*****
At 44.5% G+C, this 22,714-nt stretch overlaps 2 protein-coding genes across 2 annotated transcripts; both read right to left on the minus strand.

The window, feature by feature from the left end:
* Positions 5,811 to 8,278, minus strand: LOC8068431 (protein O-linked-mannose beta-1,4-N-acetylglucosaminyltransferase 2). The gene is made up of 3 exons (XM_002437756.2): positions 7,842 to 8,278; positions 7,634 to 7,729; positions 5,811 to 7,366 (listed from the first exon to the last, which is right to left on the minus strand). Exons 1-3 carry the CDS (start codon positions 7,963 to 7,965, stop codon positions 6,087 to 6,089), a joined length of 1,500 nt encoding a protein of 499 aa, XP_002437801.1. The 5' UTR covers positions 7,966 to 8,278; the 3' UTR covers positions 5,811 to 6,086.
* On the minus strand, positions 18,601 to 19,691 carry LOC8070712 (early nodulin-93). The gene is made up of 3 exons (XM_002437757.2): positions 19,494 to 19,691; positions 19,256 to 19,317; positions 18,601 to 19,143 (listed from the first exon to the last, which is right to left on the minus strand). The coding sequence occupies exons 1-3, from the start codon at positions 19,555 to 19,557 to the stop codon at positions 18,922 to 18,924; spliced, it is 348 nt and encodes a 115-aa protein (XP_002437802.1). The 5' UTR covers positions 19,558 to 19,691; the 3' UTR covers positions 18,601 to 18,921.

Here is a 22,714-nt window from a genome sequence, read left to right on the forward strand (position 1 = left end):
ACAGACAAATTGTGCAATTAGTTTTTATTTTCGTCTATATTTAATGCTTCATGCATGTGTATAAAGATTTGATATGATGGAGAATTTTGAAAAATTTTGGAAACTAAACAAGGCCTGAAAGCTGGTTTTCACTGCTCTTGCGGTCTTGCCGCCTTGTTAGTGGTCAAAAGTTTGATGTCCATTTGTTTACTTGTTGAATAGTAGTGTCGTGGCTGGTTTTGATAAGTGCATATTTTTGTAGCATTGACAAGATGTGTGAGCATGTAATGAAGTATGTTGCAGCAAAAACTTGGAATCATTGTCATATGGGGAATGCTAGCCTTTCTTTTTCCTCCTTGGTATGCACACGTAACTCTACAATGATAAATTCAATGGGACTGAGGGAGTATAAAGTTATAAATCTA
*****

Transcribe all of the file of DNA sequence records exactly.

At 44.5% G+C, this 22,714-nt stretch overlaps 2 protein-coding genes across 2 annotated transcripts; both read right to left on the minus strand.

The window, feature by feature from the left end:
* Positions 5,811 to 8,278, minus strand: LOC8068431 (protein O-linked-mannose beta-1,4-N-acetylglucosaminyltransferase 2). The gene is made up of 3 exons (XM_002437756.2): positions 7,842 to 8,278; positions 7,634 to 7,729; positions 5,811 to 7,366 (listed from the first exon to the last, which is right to left on the minus strand). Exons 1-3 carry the CDS (start codon positions 7,963 to 7,965, stop codon positions 6,087 to 6,089), a joined length of 1,500 nt encoding a protein of 499 aa, XP_002437801.1. The 5' UTR covers positions 7,966 to 8,278; the 3' UTR covers positions 5,811 to 6,086.
* On the minus strand, positions 18,601 to 19,691 carry LOC8070712 (early nodulin-93). The gene is made up of 3 exons (XM_002437757.2): positions 19,494 to 19,691; positions 19,256 to 19,317; positions 18,601 to 19,143 (listed from the first exon to the last, which is right to left on the minus strand). The coding sequence occupies exons 1-3, from the start codon at positions 19,555 to 19,557 to the stop codon at positions 18,922 to 18,924; spliced, it is 348 nt and encodes a 115-aa protein (XP_002437802.1). The 5' UTR covers positions 19,558 to 19,691; the 3' UTR covers positions 18,601 to 18,921.

Here is a 22,714-nt window from a genome sequence, read left to right on the forward strand (position 1 = left end):
ACAGACAAATTGTGCAATTAGTTTTTATTTTCGTCTATATTTAATGCTTCATGCATGTGTATAAAGATTTGATATGATGGAGAATTTTGAAAAATTTTGGAAACTAAACAAGGCCTGAAAGCTGGTTTTCACTGCTCTTGCGGTCTTGCCGCCTTGTTAGTGGTCAAAAGTTTGATGTCCATTTGTTTACTTGTTGAATAGTAGTGTCGTGGCTGGTTTTGATAAGTGCATATTTTTGTAGCATTGACAAGATGTGTGAGCATGTAATGAAGTATGTTGCAGCAAAAACTTGGAATCATTGTCATATGGGGAATGCTAGCCTTTCTTTTTCCTCCTTGGTATGCACACGTAACTCTACAATGATAAATTCAATGGGACTGAGGGAGTATAAAGTTATAAATCTA